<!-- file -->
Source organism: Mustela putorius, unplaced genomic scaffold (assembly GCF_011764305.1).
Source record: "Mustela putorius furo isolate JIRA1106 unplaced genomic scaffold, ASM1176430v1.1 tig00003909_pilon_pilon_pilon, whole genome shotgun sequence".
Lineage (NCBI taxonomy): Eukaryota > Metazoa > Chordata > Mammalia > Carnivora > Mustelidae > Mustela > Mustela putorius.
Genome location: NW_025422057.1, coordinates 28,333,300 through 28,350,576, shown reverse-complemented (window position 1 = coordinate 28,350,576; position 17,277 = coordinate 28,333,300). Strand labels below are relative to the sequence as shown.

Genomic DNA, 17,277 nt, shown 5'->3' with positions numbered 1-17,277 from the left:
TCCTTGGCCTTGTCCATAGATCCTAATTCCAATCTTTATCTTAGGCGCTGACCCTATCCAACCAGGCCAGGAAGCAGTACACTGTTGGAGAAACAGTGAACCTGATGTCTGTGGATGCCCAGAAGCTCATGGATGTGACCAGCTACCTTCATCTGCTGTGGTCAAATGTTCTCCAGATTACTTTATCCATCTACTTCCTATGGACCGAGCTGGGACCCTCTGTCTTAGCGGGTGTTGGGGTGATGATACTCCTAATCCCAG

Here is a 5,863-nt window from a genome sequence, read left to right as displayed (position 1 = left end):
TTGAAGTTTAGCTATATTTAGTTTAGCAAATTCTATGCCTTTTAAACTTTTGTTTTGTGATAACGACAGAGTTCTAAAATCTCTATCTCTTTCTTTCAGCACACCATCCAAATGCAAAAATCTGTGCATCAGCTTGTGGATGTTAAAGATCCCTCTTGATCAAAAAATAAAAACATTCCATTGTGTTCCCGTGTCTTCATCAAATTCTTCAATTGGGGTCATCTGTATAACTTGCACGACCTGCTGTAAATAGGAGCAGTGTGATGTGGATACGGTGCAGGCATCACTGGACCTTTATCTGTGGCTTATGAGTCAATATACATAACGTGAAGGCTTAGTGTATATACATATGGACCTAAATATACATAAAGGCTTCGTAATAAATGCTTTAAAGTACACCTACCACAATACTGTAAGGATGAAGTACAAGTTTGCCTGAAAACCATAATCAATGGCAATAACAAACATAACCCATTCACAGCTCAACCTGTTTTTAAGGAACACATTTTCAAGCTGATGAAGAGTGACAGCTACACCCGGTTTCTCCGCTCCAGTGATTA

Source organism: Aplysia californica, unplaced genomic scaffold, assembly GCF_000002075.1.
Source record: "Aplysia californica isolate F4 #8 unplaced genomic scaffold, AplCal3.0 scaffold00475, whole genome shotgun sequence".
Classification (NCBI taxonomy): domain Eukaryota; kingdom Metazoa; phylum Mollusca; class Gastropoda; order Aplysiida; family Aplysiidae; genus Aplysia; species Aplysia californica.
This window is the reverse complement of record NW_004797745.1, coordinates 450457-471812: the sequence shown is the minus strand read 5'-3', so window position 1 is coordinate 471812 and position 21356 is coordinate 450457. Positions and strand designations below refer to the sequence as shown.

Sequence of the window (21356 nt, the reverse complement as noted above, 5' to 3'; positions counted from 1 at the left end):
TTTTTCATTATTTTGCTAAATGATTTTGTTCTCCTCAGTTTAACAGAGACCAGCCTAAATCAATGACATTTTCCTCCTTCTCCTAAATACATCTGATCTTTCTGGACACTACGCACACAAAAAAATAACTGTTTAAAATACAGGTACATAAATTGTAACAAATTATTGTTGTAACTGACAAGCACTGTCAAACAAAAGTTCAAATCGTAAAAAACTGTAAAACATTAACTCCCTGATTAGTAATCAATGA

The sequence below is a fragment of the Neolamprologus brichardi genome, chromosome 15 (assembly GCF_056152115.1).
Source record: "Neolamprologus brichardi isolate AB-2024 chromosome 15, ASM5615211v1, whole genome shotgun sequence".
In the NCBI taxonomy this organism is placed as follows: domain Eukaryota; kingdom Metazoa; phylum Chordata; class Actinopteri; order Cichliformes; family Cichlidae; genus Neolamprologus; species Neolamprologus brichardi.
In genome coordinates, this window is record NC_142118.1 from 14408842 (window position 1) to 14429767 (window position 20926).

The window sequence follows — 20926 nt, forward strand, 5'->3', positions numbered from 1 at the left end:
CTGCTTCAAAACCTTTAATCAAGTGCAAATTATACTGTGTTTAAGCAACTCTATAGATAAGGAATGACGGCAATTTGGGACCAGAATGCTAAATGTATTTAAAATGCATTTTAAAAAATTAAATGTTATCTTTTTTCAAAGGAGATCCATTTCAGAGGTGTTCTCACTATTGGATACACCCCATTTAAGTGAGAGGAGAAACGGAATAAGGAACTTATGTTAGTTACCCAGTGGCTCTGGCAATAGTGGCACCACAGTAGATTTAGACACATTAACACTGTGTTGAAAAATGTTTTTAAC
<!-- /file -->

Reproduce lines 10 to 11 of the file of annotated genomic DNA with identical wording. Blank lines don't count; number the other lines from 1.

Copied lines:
Source record: "Aplysia californica isolate F4 #8 unplaced genomic scaffold, AplCal3.0 scaffold00475, whole genome shotgun sequence".
Classification (NCBI taxonomy): domain Eukaryota; kingdom Metazoa; phylum Mollusca; class Gastropoda; order Aplysiida; family Aplysiidae; genus Aplysia; species Aplysia californica.